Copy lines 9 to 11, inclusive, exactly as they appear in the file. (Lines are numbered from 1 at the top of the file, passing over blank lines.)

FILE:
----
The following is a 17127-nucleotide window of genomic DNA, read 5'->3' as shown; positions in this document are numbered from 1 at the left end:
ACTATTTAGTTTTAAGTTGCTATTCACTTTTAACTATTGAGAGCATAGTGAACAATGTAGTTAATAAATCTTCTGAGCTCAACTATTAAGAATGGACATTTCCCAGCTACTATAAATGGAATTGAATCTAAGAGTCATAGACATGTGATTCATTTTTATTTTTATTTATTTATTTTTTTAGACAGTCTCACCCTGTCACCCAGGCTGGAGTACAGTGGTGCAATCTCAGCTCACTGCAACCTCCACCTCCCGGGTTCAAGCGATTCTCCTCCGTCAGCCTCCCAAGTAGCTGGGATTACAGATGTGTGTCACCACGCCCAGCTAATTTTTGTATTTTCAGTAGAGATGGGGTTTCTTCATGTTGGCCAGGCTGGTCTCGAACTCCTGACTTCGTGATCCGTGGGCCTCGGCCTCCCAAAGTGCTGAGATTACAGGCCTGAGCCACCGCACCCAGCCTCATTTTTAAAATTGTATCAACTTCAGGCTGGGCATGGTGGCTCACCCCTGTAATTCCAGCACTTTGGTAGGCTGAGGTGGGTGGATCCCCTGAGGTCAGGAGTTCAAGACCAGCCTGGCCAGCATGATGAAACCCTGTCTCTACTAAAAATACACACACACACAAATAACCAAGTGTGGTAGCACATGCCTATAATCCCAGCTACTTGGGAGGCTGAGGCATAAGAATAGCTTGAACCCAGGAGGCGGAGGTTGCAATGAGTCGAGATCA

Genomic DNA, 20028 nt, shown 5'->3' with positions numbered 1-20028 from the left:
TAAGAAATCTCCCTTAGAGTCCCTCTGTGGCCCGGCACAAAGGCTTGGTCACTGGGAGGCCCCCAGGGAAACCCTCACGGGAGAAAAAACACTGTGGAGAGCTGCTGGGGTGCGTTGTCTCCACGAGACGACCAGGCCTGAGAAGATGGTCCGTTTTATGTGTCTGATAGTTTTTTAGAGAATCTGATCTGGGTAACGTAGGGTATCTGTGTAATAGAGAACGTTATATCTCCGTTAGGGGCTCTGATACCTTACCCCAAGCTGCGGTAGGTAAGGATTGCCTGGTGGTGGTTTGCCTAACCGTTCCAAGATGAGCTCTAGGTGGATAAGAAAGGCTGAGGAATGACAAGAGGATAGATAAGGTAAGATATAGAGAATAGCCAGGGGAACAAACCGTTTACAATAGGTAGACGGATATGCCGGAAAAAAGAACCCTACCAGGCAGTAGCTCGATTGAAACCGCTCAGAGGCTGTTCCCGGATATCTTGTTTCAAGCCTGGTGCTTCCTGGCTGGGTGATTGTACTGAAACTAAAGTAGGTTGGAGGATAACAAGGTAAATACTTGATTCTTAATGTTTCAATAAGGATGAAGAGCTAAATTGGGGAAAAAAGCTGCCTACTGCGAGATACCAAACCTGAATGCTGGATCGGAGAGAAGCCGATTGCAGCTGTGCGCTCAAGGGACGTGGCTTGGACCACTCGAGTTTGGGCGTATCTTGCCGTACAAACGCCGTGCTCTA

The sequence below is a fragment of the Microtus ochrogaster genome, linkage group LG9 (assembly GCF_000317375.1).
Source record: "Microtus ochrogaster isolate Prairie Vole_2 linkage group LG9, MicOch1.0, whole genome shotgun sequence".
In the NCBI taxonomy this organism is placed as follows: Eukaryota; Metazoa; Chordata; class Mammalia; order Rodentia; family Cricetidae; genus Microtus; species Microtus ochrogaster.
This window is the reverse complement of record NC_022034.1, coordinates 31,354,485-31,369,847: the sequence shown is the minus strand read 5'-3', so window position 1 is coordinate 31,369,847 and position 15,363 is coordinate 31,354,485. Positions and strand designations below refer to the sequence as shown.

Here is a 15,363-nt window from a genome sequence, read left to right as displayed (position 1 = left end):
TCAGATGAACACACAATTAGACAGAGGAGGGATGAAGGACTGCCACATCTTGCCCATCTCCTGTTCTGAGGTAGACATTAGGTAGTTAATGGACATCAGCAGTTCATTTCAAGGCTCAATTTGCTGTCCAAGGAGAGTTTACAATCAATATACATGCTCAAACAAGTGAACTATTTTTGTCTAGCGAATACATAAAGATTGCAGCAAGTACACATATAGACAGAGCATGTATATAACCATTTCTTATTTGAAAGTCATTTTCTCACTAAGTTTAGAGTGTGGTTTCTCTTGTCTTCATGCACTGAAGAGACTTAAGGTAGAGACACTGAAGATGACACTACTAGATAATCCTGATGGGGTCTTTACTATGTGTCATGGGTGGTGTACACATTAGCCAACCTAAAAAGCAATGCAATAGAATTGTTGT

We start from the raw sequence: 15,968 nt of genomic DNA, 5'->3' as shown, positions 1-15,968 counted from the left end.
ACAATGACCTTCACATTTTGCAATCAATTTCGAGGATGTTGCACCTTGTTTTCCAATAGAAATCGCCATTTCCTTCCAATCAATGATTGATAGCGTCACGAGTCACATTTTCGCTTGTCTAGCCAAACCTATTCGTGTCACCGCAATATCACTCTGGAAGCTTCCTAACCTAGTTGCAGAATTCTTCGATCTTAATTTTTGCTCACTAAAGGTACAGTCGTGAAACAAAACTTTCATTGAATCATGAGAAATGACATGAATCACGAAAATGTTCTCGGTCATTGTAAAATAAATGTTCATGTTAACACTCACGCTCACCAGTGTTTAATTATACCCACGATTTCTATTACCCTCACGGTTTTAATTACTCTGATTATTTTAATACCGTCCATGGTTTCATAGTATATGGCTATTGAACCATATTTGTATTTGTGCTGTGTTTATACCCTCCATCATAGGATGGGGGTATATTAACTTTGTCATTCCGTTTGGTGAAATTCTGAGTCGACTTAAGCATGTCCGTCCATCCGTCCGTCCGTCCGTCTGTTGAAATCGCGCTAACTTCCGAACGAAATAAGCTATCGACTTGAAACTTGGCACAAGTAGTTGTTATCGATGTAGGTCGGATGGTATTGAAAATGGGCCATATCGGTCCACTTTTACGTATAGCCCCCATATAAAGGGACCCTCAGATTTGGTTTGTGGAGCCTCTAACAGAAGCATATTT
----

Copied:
Here is a 15,363-nt window from a genome sequence, read left to right as displayed (position 1 = left end):
TCAGATGAACACACAATTAGACAGAGGAGGGATGAAGGACTGCCACATCTTGCCCATCTCCTGTTCTGAGGTAGACATTAGGTAGTTAATGGACATCAGCAGTTCATTTCAAGGCTCAATTTGCTGTCCAAGGAGAGTTTACAATCAATATACATGCTCAAACAAGTGAACTATTTTTGTCTAGCGAATACATAAAGATTGCAGCAAGTACACATATAGACAGAGCATGTATATAACCATTTCTTATTTGAAAGTCATTTTCTCACTAAGTTTAGAGTGTGGTTTCTCTTGTCTTCATGCACTGAAGAGACTTAAGGTAGAGACACTGAAGATGACACTACTAGATAATCCTGATGGGGTCTTTACTATGTGTCATGGGTGGTGTACACATTAGCCAACCTAAAAAGCAATGCAATAGAATTGTTGT

We start from the raw sequence: 15,968 nt of genomic DNA, 5'->3' as shown, positions 1-15,968 counted from the left end.